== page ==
Breakfast and Exercise in High School Increases Bone Density in Men

Abstract

Consuming breakfast and exercising longer during high school increases bone mineral density in young adult men.

We examined the bone mineral densities (BMDs) of young adult men and analyzed the factors associated with BMD differences. Between 1993 and 2002, all male freshmen in the Wakayama Medical University, Japan were recruited into the present study, which included a self-administrated questionnaire survey, anthropometric measurements, and BMD measurements of the spine and hip. Of a total of 387 freshmen, 382 (98.7 %; mean age, 20.3 years; age range, 18-29 years) completed the study. The mean BMDs of the spine (L2-4) and femoral neck (FN) were 1.21 (standard deviation, 0.13) g/cm(2) and 1.12 (0.14) g/cm(2), respectively. The L2-4 BMDs were not associated with age, while FN BMDs were significantly inversely associated with age. The BMDs at L2-4 and FN were significantly associated with body mass index (BMI). After adjustment for age and BMI, multivariate regression analysis indicated that BMDs at L2-4 and FN were associated with current longer exercise duration (L2-4, p = 0.024; FN, p = 0.001), those at L2-4 with milk intake (p = 0.024), and those at FN with consuming breakfast (p = 0.004). Similarly, habits of consuming breakfast and exercising longer (on a weekly basis) during high school were linked with significantly higher L2-4 and FN BMDs. High-impact activities during high school significantly influenced the later BMDs. In conclusion, to maximize peak bone mass, consuming breakfast and completing a longer duration of stronger exercise in the late high school years for at least 10 h per week is recommended.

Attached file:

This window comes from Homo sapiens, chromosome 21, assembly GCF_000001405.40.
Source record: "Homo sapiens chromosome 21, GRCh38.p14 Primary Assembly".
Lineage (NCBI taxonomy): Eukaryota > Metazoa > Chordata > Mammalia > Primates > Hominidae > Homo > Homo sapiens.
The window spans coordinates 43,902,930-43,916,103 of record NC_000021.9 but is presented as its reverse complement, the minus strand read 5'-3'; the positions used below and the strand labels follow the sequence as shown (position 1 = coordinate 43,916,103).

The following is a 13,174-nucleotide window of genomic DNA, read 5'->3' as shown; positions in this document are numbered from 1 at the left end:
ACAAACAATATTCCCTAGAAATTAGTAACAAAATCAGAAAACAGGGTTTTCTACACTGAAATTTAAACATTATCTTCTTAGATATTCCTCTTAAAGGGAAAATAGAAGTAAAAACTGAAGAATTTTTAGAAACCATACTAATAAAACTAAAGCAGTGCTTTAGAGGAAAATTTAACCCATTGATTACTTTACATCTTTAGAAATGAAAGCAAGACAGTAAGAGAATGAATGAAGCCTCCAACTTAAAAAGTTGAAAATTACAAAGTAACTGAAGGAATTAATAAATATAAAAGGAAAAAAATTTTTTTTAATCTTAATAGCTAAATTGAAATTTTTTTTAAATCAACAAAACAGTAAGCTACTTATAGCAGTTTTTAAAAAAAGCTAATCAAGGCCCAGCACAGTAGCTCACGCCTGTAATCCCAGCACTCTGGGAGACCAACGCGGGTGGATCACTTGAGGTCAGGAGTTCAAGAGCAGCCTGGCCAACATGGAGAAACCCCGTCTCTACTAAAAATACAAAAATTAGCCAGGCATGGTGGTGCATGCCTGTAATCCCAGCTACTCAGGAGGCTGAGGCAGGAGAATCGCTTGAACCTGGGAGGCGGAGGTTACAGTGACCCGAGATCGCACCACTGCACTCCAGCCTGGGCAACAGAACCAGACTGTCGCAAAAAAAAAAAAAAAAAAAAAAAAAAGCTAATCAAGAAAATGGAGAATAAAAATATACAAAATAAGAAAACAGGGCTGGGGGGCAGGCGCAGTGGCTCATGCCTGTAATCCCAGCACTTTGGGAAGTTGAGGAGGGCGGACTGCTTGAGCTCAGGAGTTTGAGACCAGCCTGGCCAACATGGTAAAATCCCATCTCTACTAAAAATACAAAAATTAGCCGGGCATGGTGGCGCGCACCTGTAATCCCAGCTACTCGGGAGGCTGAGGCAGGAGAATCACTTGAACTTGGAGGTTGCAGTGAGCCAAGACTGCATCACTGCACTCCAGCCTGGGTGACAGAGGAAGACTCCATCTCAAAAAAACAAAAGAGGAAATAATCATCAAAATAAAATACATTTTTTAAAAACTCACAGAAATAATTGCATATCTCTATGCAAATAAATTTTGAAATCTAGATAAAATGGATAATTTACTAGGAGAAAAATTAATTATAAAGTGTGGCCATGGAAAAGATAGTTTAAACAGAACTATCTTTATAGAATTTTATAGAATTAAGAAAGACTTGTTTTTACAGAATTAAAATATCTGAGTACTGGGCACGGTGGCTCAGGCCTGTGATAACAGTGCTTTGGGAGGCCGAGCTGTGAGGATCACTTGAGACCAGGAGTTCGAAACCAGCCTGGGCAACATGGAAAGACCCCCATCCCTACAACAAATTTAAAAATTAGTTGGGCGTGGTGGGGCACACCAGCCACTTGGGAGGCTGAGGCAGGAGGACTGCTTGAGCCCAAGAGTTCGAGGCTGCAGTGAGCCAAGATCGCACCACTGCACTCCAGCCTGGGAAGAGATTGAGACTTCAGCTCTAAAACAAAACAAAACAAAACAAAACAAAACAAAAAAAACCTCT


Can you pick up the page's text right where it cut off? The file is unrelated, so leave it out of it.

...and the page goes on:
Ishimoto Y, Yoshida M, Nagata K, Yamada H…
J. Bone Miner. Metab. May 2013
PMID: 23263782

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